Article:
Next to the Nandhi Mandapam stands the Lord Subramaniya Temple. Again in the ceiling, there are beautiful frescos or murals done 1000+ years back with herbal paints. The scenes are from the Hindu mythology. Until I came here I didn't know why the so called Tanjore Paintings are called by that name. The murals follow a distinct style, which is now commercially famous as "Tanjore Paintings".

{mosimage}There are may small sub shrines located around the main temple. They are Shri Ganesh Temple in the North East corner, Saint Karuvurar shrine in the back of the main temple, Goddess Brihan-Nayaki shrine next to it. The shrines of Lord Chandeeswara, the manager of the temple and Lord Nataraja are in the left side of the main temple. I took every inch of the temple in a slow pace looking at the sculptures placed in the niches around the main temple walls, the rich Chola life style they portrayed. I also noticed that they were obsessed with "Yaali", a lion faced, horse bodied structure, an India's answer to China's Dragon.

Speaking of China, there was a statue of Chinese man in the left side of main Vimana. This just proves the Chola - China trade link. The temple today is the result of various modifications in the later period by Pandiyas and Maratha kings who ruled Tanjore after Cholas. Like the Brihannayaki temple was moved to main temple premises by Pandiyas, Lord Subrmaniya temple added by Saint Arunagirinathar.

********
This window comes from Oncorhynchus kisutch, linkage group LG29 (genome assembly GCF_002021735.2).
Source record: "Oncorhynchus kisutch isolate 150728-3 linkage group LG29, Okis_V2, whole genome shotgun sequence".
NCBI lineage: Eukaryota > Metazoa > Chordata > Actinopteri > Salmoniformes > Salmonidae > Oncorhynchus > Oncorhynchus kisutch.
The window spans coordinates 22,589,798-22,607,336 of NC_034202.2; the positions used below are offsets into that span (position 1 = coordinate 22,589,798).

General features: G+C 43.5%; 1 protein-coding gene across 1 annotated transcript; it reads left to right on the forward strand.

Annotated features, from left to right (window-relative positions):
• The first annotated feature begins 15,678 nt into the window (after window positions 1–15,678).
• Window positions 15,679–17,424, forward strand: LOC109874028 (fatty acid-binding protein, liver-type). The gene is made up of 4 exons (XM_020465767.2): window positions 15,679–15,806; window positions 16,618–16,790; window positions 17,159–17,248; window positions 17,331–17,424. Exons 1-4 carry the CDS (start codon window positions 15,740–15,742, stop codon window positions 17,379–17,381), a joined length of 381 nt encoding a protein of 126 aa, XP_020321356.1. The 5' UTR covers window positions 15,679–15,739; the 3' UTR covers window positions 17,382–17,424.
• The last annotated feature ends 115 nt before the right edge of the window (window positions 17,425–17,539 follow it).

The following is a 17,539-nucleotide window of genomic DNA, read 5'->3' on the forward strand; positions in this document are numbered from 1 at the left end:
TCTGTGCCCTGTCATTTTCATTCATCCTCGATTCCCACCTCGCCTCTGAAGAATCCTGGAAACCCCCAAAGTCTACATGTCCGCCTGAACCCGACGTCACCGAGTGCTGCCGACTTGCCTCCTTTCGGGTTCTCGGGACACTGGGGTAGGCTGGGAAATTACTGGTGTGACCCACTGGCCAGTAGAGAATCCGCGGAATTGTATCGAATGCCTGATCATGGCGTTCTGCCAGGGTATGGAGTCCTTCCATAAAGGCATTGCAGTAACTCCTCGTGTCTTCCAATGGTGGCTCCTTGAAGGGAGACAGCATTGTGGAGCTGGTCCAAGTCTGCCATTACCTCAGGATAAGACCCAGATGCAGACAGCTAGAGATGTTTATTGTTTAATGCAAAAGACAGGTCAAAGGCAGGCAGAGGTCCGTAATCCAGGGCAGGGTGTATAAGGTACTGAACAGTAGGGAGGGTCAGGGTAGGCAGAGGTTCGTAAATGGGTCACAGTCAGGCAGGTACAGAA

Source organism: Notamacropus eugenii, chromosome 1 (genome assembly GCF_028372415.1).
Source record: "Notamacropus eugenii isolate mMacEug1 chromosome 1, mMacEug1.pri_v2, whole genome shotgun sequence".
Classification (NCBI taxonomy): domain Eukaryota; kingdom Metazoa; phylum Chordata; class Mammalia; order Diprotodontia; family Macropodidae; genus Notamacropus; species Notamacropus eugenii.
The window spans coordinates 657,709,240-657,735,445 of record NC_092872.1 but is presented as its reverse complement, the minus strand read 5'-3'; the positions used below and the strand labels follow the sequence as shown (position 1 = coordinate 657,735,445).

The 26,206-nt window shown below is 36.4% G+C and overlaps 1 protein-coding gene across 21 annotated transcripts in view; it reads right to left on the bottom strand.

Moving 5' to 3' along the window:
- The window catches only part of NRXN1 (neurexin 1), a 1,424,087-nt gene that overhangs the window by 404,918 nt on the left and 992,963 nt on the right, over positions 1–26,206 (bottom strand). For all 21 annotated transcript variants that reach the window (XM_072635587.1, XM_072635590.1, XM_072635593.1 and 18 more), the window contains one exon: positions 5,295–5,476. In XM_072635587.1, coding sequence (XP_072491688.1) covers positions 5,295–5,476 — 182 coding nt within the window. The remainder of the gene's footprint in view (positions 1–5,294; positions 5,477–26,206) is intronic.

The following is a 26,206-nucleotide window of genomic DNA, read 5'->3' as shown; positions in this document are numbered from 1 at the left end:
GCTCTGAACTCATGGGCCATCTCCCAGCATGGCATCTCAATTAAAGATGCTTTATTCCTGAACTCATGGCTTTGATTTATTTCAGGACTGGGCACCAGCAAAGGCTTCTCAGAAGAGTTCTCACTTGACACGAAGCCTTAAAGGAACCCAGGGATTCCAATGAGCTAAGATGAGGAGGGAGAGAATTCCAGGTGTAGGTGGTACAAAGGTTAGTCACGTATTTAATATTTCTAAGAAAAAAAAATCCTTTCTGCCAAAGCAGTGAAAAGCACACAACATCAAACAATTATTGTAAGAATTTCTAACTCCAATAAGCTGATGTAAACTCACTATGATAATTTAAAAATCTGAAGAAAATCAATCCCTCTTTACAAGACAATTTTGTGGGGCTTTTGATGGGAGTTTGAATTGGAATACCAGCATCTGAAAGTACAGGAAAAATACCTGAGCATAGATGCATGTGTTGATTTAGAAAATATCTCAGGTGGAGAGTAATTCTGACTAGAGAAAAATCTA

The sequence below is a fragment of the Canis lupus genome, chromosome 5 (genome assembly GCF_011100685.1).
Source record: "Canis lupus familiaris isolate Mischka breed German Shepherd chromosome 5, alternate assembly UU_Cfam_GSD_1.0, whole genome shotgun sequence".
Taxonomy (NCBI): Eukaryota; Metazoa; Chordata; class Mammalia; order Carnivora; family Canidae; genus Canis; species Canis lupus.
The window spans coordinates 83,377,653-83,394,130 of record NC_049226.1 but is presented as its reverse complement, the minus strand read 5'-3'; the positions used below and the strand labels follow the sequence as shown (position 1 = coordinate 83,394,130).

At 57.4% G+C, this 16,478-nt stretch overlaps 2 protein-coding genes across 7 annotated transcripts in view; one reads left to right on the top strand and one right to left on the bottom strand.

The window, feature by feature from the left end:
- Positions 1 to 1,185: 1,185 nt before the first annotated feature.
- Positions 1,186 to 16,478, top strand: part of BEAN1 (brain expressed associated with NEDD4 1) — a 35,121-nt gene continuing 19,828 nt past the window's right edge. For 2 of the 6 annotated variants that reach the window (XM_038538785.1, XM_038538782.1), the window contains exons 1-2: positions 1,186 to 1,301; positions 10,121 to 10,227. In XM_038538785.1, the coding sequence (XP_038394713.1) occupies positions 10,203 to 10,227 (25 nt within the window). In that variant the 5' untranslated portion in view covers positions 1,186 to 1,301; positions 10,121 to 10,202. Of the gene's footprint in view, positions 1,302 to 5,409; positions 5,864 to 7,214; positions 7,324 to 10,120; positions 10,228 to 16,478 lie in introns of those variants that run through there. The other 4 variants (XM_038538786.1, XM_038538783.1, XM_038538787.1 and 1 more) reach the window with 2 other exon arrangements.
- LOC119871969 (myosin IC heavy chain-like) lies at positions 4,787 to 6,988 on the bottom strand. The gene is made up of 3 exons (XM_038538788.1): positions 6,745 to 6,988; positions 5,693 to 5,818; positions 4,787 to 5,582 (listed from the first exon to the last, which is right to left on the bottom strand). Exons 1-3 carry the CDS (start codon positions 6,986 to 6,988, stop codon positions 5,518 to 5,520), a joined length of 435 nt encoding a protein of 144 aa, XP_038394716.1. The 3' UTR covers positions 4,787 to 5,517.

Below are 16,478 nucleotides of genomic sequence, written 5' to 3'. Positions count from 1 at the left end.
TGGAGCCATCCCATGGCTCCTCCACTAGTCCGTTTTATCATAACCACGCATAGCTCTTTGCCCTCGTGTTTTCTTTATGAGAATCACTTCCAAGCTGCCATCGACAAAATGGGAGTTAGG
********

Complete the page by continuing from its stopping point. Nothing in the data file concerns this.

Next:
{mosimage}{sidebar id=4}Coming to the gopuram, it is called as "நிழல் விழாத கோபுரம்", which means "the shadow never touches the ground". The Gopuram is 216 ft tall with 14 storeys, replete with images and stuccos figures of Hindu Gods and other saints. The Gopuram is so tall that it was referred as "Dakshina Meru" (Meru Hill of South, as Meru is supposed to be tallest mountain in Hindu Mythology). The final "Kalasam" itself is about 13 feet height. The Kalasam had been dragged to the top by the elephants on an inclined plane spanning 4 miles, and there is a village called "Saarapallam (Scaffold Hollow)" four miles away from Thanjavur from where the inclined plane was started.

{mosimage}The "மூலவர்" (main God) here is the Lord Siva in a Lingam form. When I looked at it, the words couldn't come from my mouth because I was stunned at it. It is not a small Lingam like in most of the temples. It was so gigantic and massive that the temple autorities have now installed a steel scaffold to perform 'Pujas'. I went inside while the morning abhishekam was being carried out. So many cans of milk and Sandal were used to perform the "Abhishekam". Till date I hadn't seen such a massive Lingam in my life except in the Thanjavur. The outer walls of the Main shrine / temple carries the scriptures that carry forwarded the tales of brave, valour, religous tolerance and administrative ability of Cholas to the future generations.